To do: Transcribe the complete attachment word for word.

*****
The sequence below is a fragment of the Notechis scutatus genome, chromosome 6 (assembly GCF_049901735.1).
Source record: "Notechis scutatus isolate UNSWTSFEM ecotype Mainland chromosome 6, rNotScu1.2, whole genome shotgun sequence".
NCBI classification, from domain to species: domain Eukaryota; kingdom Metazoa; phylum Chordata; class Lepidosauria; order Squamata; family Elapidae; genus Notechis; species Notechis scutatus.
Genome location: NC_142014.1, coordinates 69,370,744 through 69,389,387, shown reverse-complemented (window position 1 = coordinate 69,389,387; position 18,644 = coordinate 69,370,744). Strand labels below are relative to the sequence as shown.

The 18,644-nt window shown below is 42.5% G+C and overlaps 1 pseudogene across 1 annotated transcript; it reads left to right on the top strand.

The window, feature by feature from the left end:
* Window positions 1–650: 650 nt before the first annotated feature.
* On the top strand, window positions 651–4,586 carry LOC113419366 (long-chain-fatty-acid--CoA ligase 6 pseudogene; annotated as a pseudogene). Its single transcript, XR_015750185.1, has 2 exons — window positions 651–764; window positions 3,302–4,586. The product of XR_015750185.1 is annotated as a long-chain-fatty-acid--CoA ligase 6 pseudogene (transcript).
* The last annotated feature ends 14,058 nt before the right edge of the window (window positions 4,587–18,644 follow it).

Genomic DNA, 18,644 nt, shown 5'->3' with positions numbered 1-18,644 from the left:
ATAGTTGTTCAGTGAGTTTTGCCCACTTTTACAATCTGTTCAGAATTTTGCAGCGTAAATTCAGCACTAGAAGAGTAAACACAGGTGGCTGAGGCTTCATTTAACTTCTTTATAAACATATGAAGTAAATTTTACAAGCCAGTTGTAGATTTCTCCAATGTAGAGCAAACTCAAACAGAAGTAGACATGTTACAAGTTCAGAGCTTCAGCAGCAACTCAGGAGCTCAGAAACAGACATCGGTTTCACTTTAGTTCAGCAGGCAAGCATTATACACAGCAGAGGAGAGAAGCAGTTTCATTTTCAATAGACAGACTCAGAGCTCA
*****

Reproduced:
The sequence below is a fragment of the Notechis scutatus genome, chromosome 6 (assembly GCF_049901735.1).
Source record: "Notechis scutatus isolate UNSWTSFEM ecotype Mainland chromosome 6, rNotScu1.2, whole genome shotgun sequence".
NCBI classification, from domain to species: domain Eukaryota; kingdom Metazoa; phylum Chordata; class Lepidosauria; order Squamata; family Elapidae; genus Notechis; species Notechis scutatus.
Genome location: NC_142014.1, coordinates 69,370,744 through 69,389,387, shown reverse-complemented (window position 1 = coordinate 69,389,387; position 18,644 = coordinate 69,370,744). Strand labels below are relative to the sequence as shown.

The 18,644-nt window shown below is 42.5% G+C and overlaps 1 pseudogene across 1 annotated transcript; it reads left to right on the top strand.

The window, feature by feature from the left end:
* Window positions 1–650: 650 nt before the first annotated feature.
* On the top strand, window positions 651–4,586 carry LOC113419366 (long-chain-fatty-acid--CoA ligase 6 pseudogene; annotated as a pseudogene). Its single transcript, XR_015750185.1, has 2 exons — window positions 651–764; window positions 3,302–4,586. The product of XR_015750185.1 is annotated as a long-chain-fatty-acid--CoA ligase 6 pseudogene (transcript).
* The last annotated feature ends 14,058 nt before the right edge of the window (window positions 4,587–18,644 follow it).

Genomic DNA, 18,644 nt, shown 5'->3' with positions numbered 1-18,644 from the left:
ATAGTTGTTCAGTGAGTTTTGCCCACTTTTACAATCTGTTCAGAATTTTGCAGCGTAAATTCAGCACTAGAAGAGTAAACACAGGTGGCTGAGGCTTCATTTAACTTCTTTATAAACATATGAAGTAAATTTTACAAGCCAGTTGTAGATTTCTCCAATGTAGAGCAAACTCAAACAGAAGTAGACATGTTACAAGTTCAGAGCTTCAGCAGCAACTCAGGAGCTCAGAAACAGACATCGGTTTCACTTTAGTTCAGCAGGCAAGCATTATACACAGCAGAGGAGAGAAGCAGTTTCATTTTCAATAGACAGACTCAGAGCTCA